By Melanie Lekocevic
Capital Region Independent Media
NEW BALTIMORE — Agriculture is a huge part of the area’s heritage, and the annual Agfest celebrates the culture of farming and its place in local society.
This year’s Agfest was held this past weekend, June 3 and 4. The event is held at the Van Etten Farm each June.
“We have been doing this for 31 or 32 years,” said Shelly Van Etten. “We’ve always done it — it’s a great event. We like to give back to the community what we can and that’s why we do it.”
The two-day Agfest, also known as the Antique Machinery and Agricultural Festival, puts a spotlight on farming equipment dating back as far as 100 years or more.
Brothers Tom and Ed Curtis had a display of engines that were used to power farming equipment a century ago.
“These are hit-and-miss engines,” Ed Curtis said, pointing to a United Type A, 4-horsepower engine manufactured in 1914. “They would run water pumps or feed grinders, buzz saws and corn shellers. They power other equipment on a farm.”
The brothers also brought a 100-year-old Case steam engine that runs on burning firewood.
“It was sold to a quarry for rock crushing and freighting — moving wagons of stone,” Ed Curtis said. “It still runs.”
Tom Curtis said he and his brother got started as collectors of antique farm machinery through their grandfather, who introduced them to the hobby when they were kids.
“My grandfather got us started in this and we just kept on going,” Tom Curtis said. “It does take a lot of maintenance. We work on them all the time.”
Agfest also had something new this year — a competitive car show for owners of antique and classic cars and trucks.
Richard Mueller won in the Best Car category with his ’68 Mustang. Visitors to the car show voted to determine the winners. Mueller’s car has won trophies at numerous car shows around the region.
“I’ve got quite a few (trophies) so far — 26 of them,” Mueller said. “I’ve had the car since high school, for 53 years. It was six months old when I got it. I did a total restoration on it. It needed work — it sat outside since the day it was made and that took its toll on it, so I had to restore it.”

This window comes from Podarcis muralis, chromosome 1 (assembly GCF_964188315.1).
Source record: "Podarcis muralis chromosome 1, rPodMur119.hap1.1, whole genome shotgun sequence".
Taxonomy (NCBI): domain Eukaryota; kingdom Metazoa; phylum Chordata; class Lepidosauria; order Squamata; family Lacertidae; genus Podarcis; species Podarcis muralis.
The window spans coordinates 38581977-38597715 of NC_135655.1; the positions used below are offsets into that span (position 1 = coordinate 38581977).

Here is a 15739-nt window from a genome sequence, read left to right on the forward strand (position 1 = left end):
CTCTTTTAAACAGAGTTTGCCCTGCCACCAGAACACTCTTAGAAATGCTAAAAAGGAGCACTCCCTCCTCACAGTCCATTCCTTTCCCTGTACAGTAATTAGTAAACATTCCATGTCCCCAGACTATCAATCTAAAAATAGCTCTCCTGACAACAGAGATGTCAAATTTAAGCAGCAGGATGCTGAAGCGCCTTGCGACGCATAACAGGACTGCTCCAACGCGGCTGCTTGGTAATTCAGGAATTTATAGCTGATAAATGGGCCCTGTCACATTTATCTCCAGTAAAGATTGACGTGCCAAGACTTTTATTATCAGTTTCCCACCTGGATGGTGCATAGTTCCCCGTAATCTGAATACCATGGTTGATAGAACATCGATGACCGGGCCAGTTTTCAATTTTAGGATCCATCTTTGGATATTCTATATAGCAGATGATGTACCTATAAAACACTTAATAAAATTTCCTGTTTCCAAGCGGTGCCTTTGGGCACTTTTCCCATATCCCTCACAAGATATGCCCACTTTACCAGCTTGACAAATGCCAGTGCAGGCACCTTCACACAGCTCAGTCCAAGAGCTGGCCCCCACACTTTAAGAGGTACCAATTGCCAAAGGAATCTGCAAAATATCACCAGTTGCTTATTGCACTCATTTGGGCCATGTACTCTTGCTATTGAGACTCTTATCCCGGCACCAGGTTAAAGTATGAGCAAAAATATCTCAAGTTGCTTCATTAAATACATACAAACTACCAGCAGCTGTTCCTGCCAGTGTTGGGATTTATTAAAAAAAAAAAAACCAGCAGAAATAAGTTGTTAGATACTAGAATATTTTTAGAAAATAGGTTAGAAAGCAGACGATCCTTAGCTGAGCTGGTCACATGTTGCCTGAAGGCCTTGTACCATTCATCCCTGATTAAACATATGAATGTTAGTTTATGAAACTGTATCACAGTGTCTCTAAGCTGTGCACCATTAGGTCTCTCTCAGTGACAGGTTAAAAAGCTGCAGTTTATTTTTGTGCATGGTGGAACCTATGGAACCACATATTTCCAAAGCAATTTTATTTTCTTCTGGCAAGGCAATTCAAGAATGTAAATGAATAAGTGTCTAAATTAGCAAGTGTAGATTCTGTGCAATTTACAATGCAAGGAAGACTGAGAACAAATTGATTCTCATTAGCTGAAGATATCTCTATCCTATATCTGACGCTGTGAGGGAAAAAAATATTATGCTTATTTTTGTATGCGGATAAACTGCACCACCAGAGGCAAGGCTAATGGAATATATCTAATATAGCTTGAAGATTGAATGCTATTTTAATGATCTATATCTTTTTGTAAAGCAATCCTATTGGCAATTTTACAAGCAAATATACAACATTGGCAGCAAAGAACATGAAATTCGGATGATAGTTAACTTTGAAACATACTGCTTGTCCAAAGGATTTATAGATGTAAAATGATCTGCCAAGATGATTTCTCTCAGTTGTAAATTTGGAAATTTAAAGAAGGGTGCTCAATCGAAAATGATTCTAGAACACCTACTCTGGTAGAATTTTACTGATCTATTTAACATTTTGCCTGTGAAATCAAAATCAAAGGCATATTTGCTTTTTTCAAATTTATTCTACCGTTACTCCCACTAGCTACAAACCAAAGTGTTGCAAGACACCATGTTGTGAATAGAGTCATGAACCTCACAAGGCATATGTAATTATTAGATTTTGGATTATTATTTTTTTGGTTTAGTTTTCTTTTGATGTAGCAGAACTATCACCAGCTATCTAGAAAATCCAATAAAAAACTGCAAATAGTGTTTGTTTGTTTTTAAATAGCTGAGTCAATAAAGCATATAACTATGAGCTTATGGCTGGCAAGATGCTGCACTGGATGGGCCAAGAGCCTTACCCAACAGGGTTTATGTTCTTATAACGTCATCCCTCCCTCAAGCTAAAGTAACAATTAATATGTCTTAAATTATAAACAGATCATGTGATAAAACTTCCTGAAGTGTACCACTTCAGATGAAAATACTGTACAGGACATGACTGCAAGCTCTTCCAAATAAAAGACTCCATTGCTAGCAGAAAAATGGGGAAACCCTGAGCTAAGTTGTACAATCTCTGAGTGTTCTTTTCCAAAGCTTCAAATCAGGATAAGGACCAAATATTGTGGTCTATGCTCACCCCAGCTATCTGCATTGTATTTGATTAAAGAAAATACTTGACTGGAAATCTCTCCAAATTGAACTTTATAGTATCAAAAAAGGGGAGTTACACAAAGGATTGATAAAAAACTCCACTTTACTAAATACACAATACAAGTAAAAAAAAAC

Charlie Biers, owner of Charles Biers Enterprises, sponsored the contest.
“This is the first time we did a car show at Agfest,” Biers said. “Our company donated the awards and the second-place shirts that were given out. We didn’t know how big this was going to be and it was put together at the last minute. The promotion didn’t start until two months ago, but we had a little over 30 cars and five trophies were given out.”
Biers’ 1986 Chevy won first place in the Best Truck division with the most People’s Choice votes in the category.
The number of cars entered into the contest was gratifying, he said.
“For the first year, this was a very good turnout,” Biers said. “I hope everyone who was here this year comes back next year.”
Richard Snyder, who grew up in Coeymans Hollow but now lives in Cobleskill, said he comes to Agfest each year — and it brings back memories.
“I come every year. I used to work on this farm as a kid,” Snyder said. “I didn’t get paid, but I came and hung around. It’s awesome to come back here and see the farm again, and I get to see people I haven’t seen in 40 years.”
Throughout the two days of the festival, there were also demonstrations of radio-controlled airplanes by the Flying Knights RC Club, and some visitors got to try their hand at running a training plane.
“Yesterday I had more girls here than when I was coaching softball,” quipped club member Joe Messina. “Usually, the girls are better at this than the guys.”
The club was looking to let people know about the hobby and give them a chance to give it a whirl.
“Part of what we do is to expose people to this — anyone can give it a try or they can just watch,” Messina said.
Flying conditions were better on Saturday than on Sunday, as high winds on the festival’s second day hampered the planes’ flights.